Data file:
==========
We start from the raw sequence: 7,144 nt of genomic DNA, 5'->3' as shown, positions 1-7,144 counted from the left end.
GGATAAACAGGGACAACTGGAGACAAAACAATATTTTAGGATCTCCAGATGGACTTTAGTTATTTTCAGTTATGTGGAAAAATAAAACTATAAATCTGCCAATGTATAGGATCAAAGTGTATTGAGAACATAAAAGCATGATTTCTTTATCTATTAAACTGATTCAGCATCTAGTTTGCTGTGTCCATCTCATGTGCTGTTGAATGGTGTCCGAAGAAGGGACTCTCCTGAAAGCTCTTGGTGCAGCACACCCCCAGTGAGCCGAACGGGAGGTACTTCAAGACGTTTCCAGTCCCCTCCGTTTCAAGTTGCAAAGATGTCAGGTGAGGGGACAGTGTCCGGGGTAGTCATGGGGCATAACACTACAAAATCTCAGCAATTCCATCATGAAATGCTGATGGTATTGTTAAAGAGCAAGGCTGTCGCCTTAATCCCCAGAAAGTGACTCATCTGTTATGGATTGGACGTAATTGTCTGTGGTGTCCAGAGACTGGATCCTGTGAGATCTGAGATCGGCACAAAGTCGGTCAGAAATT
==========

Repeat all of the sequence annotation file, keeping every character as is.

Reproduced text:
We start from the raw sequence: 7,144 nt of genomic DNA, 5'->3' as shown, positions 1-7,144 counted from the left end.
GGATAAACAGGGACAACTGGAGACAAAACAATATTTTAGGATCTCCAGATGGACTTTAGTTATTTTCAGTTATGTGGAAAAATAAAACTATAAATCTGCCAATGTATAGGATCAAAGTGTATTGAGAACATAAAAGCATGATTTCTTTATCTATTAAACTGATTCAGCATCTAGTTTGCTGTGTCCATCTCATGTGCTGTTGAATGGTGTCCGAAGAAGGGACTCTCCTGAAAGCTCTTGGTGCAGCACACCCCCAGTGAGCCGAACGGGAGGTACTTCAAGACGTTTCCAGTCCCCTCCGTTTCAAGTTGCAAAGATGTCAGGTGAGGGGACAGTGTCCGGGGTAGTCATGGGGCATAACACTACAAAATCTCAGCAATTCCATCATGAAATGCTGATGGTATTGTTAAAGAGCAAGGCTGTCGCCTTAATCCCCAGAAAGTGACTCATCTGTTATGGATTGGACGTAATTGTCTGTGGTGTCCAGAGACTGGATCCTGTGAGATCTGAGATCGGCACAAAGTCGGTCAGAAATT